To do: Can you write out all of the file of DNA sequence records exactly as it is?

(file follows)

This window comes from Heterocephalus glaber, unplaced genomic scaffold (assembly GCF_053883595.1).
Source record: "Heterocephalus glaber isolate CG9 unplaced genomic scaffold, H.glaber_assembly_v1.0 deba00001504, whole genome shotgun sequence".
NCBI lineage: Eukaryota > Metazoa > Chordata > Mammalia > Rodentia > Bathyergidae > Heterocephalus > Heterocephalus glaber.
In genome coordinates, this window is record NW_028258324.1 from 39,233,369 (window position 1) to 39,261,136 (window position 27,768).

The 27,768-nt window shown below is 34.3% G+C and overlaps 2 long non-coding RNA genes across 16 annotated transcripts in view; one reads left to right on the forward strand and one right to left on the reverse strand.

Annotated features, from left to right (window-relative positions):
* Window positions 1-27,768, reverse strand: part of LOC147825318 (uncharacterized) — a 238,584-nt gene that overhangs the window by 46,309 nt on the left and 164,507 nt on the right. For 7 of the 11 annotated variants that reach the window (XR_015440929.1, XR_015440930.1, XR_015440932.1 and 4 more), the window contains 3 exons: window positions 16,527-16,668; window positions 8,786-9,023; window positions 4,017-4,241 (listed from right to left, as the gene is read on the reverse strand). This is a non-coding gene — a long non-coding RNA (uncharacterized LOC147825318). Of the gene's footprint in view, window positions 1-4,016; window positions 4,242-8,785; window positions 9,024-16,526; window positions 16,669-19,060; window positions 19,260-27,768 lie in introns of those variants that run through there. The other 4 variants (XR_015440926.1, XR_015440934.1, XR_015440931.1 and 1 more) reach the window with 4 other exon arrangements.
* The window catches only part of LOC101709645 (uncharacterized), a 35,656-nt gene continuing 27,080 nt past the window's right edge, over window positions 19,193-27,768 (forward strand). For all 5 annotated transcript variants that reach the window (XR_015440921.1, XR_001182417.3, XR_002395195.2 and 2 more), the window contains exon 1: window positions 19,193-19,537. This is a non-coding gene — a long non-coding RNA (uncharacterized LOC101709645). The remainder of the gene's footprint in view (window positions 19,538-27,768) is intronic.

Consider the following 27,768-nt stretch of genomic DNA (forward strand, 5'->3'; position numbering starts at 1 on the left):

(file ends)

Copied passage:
This window comes from Heterocephalus glaber, unplaced genomic scaffold (assembly GCF_053883595.1).
Source record: "Heterocephalus glaber isolate CG9 unplaced genomic scaffold, H.glaber_assembly_v1.0 deba00001504, whole genome shotgun sequence".
NCBI lineage: Eukaryota > Metazoa > Chordata > Mammalia > Rodentia > Bathyergidae > Heterocephalus > Heterocephalus glaber.
In genome coordinates, this window is record NW_028258324.1 from 39,233,369 (window position 1) to 39,261,136 (window position 27,768).

The 27,768-nt window shown below is 34.3% G+C and overlaps 2 long non-coding RNA genes across 16 annotated transcripts in view; one reads left to right on the forward strand and one right to left on the reverse strand.

Annotated features, from left to right (window-relative positions):
* Window positions 1-27,768, reverse strand: part of LOC147825318 (uncharacterized) — a 238,584-nt gene that overhangs the window by 46,309 nt on the left and 164,507 nt on the right. For 7 of the 11 annotated variants that reach the window (XR_015440929.1, XR_015440930.1, XR_015440932.1 and 4 more), the window contains 3 exons: window positions 16,527-16,668; window positions 8,786-9,023; window positions 4,017-4,241 (listed from right to left, as the gene is read on the reverse strand). This is a non-coding gene — a long non-coding RNA (uncharacterized LOC147825318). Of the gene's footprint in view, window positions 1-4,016; window positions 4,242-8,785; window positions 9,024-16,526; window positions 16,669-19,060; window positions 19,260-27,768 lie in introns of those variants that run through there. The other 4 variants (XR_015440926.1, XR_015440934.1, XR_015440931.1 and 1 more) reach the window with 4 other exon arrangements.
* The window catches only part of LOC101709645 (uncharacterized), a 35,656-nt gene continuing 27,080 nt past the window's right edge, over window positions 19,193-27,768 (forward strand). For all 5 annotated transcript variants that reach the window (XR_015440921.1, XR_001182417.3, XR_002395195.2 and 2 more), the window contains exon 1: window positions 19,193-19,537. This is a non-coding gene — a long non-coding RNA (uncharacterized LOC101709645). The remainder of the gene's footprint in view (window positions 19,538-27,768) is intronic.

Consider the following 27,768-nt stretch of genomic DNA (forward strand, 5'->3'; position numbering starts at 1 on the left):